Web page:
“The Chosen”

      Eyes to See

 Perhaps you have heard of “The Chosen,” a popular video production. The first eight episodes have been out for awhile, with more to come. They portray the life of Christ, often from the view of his chosen disciples.

Jesus is depicted as winsome and sincere as he teaches, heals and performs amazing miracles in their midst. 

I highly recommend this series to you. It is very biblically based and is careful with the fictional parts. After the scenes with Nicodemus, I said, “That was really well done.” Of course, I have a special affinity for Nicodemus after writing my second book about him. (A Heart for Truth) 

Another episode is entirely about Jesus with a few children. All we have in Scripture about children is admonishing us to bring them up in the faith and Jesus’ words to “bring the little children to me.” This episode imagines how Jesus would react with only a group of children. It is quite delightful.

As John said,

Jesus did many other things as well. If everyone of them were written down, I suppose that even the whole world would not have room for the books that would be written. John 21:25

We may envision the disciples in different ways. I always pictured Peter as tall, big, and burly. “The Chosen” Peter is short and thin and a bit high strung. It is obvious that, even though he is portrayed as slowly emerging as leader, he has a way to go in understanding what this is all about. We read about Peter’s impetuous behavior in Scripture, so this portrayal makes sense.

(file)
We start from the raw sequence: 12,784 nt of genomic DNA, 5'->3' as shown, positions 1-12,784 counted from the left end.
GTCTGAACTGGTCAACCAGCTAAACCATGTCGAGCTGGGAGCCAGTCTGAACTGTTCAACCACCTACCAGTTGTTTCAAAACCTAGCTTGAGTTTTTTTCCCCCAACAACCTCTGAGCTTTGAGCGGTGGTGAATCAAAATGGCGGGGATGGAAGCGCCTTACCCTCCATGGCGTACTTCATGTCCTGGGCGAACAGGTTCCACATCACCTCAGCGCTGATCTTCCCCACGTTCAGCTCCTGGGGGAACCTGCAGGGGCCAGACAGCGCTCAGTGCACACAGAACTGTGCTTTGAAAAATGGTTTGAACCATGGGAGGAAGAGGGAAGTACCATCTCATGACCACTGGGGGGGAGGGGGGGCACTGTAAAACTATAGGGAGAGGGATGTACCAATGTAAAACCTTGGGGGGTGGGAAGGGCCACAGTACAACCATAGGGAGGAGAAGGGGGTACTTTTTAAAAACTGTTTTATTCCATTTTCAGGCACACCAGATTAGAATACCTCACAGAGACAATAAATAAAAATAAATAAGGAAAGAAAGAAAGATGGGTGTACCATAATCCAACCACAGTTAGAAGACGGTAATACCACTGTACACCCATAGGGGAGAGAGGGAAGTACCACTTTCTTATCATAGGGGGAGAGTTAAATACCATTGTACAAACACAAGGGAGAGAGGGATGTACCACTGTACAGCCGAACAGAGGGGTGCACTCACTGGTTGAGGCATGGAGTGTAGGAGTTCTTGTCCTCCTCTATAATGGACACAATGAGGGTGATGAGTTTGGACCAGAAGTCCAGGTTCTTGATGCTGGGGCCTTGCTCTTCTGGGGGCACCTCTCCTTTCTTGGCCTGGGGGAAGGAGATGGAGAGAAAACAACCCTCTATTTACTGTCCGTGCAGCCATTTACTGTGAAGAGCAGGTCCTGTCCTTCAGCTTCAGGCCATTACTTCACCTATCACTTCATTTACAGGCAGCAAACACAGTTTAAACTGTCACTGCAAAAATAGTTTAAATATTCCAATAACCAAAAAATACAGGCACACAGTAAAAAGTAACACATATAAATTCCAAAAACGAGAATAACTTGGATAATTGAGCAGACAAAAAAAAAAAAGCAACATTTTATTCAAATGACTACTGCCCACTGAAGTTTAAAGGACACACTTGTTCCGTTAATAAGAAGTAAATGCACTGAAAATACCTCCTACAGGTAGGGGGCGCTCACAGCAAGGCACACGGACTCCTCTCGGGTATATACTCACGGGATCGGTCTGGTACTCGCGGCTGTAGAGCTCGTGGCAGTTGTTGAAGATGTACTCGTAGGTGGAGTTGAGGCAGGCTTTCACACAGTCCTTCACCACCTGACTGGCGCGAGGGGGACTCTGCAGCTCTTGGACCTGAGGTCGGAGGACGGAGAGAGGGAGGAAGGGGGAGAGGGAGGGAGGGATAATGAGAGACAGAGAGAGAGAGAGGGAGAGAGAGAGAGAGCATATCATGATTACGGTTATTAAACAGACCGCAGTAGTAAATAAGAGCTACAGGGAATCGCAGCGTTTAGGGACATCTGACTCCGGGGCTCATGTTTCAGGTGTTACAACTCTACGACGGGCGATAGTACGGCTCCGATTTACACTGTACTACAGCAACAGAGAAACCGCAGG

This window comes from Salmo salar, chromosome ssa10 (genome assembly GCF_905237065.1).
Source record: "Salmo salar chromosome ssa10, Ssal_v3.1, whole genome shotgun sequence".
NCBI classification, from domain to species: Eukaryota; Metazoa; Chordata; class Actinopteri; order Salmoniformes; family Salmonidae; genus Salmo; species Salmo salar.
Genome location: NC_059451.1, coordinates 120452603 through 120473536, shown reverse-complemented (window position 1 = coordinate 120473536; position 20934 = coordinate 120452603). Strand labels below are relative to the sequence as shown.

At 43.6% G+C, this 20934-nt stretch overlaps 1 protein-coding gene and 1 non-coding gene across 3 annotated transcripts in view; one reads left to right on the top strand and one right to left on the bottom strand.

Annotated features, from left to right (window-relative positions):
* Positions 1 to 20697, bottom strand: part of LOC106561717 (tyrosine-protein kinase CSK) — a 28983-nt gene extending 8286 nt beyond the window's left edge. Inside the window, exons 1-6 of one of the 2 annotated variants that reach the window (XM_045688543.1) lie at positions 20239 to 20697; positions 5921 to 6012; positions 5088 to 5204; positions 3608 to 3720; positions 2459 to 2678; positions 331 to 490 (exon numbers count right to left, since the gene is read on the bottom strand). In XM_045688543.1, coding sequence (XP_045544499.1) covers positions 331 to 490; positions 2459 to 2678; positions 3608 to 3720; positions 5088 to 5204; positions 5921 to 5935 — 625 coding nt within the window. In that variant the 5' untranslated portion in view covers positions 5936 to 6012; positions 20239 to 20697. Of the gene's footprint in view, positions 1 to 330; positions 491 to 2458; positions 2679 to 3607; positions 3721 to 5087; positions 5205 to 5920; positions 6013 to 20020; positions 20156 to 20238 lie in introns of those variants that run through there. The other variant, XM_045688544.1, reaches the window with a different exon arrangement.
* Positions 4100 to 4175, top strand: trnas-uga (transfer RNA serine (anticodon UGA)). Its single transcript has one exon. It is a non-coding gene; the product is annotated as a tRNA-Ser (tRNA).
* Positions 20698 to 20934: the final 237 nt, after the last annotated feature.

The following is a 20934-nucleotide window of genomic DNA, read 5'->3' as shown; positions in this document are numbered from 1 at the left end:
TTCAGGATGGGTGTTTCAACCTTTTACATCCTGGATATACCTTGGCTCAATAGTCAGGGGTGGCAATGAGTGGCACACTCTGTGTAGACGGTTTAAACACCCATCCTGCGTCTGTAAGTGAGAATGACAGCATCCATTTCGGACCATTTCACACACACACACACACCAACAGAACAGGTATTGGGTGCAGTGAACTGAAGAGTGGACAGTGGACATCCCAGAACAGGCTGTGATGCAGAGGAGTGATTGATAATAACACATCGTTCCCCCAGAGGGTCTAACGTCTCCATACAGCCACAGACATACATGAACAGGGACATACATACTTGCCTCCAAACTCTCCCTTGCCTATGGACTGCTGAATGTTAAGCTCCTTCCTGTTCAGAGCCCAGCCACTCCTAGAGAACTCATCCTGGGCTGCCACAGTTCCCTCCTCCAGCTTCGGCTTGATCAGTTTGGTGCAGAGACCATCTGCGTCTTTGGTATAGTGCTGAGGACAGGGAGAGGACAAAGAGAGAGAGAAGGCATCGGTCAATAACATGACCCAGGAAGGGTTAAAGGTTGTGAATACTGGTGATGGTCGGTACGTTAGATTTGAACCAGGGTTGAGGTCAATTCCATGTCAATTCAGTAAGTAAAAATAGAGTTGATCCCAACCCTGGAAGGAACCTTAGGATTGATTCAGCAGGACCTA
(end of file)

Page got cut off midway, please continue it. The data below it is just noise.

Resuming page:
The Matthew character is another story. Matthew does not match my imagined personality. “The Chosen” Matthew has Aspergers, a form of autism. He is very intelligent, lacking in social norms, and has slight nervous  movements with his head and hands. But then, Scripture gives us very little of the disciples’ personalities, so we may visualize them in different ways.

Two types of tax collectors were found in that day, the collector for the people of the city, as in the movie, or a collector on the trade route for traveling caravans. Several sources seemed to feel that Matthew was a trade route collector, so I followed that portrayal. 

Interestingly enough, we both portray Matthew as butting heads with his father. In my book, I begin with him as a child. In the movie, he is already becoming a disciple. I’m anxious to see how he will fare in the second season coming soon. I foresee that it will be a while before the other disciples accept him, just as I imagined in my story.